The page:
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A Hymn for the Epiphany.

67

Chorus. To Thee, Thou Day of Night! Thou

East of West !
Lo, we at last have found the way
To Thee, the world's great universal

East,
The general and indifferent day.

1 King. All circling point! all-centring sphere !

The world's one round eternal year: 2 King. Whose full and all-unwrinkled face

Nor sinks nor swells with time or

place; 3 King. But everywhere and every while

Is one consistent solid smile, 1 King. Not vexed and tost, 2 King. 'Twixt spring and frost; 3 King. Nor by alternate shreds of light;

Sordidly shifting hands with shades

and night.

Chorus. O little All, in Thy embrace,

The world lies warm and likes his

place; Nor does his full globe fail to be Kissed on both his cheeks by Thee; Time is too narrow for Thy year, Nor makes the whole world Thy halfsphere.

Richard Crashaw.

A HYMN ON THE NATIVITY OF MY

SAVIOUR.

I sing the birth was born to-night,
The author both of life and light;

The angels so did sound it.
And like the ravished shepherds said,
Who saw the light, and were afraid,

Yet searched, and true they found it.

The Son of God th' eternal king,
That did us all salvation bring,

And freed the soul from danger;
He whom the whole world could not take,
The Word, which heaven and earth did make,

Was now laid in a manger.

The Father's wisdom willed it so,
The Son's obedience knew no No,

Both wills were in one stature;
And as that wisdom had decreed,
The Word was now made flesh indeed,

And took on Him our nature.

A Hymn on the Nativity of my Saviour. 69

What comfort by Him do we win,
Who made himself the price of sin,

To make us heirs of glory!
To see this babe all innocence;
A martyr born in our defence;
Can man forget the story?

Ben Jonson.

AT CHRISTMAS.

All after pleasures as I rid one day,

My horse and I both tried, body and mind,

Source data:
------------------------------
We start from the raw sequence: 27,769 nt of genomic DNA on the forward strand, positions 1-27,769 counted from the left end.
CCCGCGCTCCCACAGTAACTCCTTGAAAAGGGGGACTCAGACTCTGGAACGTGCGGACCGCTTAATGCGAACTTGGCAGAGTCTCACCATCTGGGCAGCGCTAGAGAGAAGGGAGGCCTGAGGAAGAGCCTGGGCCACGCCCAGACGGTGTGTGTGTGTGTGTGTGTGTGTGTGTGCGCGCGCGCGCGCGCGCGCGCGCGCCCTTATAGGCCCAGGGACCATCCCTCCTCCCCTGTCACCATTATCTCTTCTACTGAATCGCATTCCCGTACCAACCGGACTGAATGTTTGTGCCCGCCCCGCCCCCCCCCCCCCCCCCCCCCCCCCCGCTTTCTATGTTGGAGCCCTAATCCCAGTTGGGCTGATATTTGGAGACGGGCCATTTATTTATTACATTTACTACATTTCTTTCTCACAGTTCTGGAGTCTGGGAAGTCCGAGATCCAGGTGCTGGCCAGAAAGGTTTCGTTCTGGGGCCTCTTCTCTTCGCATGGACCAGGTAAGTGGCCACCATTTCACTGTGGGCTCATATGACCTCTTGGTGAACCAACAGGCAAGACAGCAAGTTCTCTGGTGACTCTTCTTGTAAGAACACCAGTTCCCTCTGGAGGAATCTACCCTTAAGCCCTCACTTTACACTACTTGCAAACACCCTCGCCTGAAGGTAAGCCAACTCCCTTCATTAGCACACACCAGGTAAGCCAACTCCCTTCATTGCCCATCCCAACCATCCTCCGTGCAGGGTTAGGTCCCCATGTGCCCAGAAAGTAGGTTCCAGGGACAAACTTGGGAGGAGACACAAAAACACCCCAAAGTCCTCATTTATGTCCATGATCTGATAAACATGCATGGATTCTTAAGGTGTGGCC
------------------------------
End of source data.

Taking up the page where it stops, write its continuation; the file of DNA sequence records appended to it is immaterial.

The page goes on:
With full cry of affections quite astray, I took

up

in the next inn I could find.

There, when I came, whom found I but my

dearMy dearest Lord; expecting till the grief

Of pleasures brought me to Him; ready there To be all passengers' most sweet relief?

O Thou, whose glorious, yet contracted light,

Wrapt in night's mantle, stole into a manger;

Since my dark soul and brutish is Thy right, To man, of all beasts, be not Thou a stranger;

Furnish and deck my soul, that Thou may'st

have A better lodging than a rock or grave.

The shepherds sing; and shall I silent be?

My God, no hymn for Thee?
My soul's a shepherd too; a flock it feeds

Of thoughts and words and deeds; The pasture is Thy word, the stream Thy grace,

Enriching every place.

At Christmas.

71

Shepherd and flock shall sing, and all my

powers

Outsing the daylight hours.
Then we will chide the sun for letting night

Take up his place and right:
We sing one common Lord; wherefore He

should

Himself the candle hold.

I will go searching till I find a sun

Shall stay till we have done;
A willing shiner, that shall shine as gladly

As frost-nipt suns look sadly,
Then we will sing and shine all our own day,

And one another pay.

His beams shall cheer my breast; and both so

twine, Till ev'n his beams sing and my music shine.

George Herbert.

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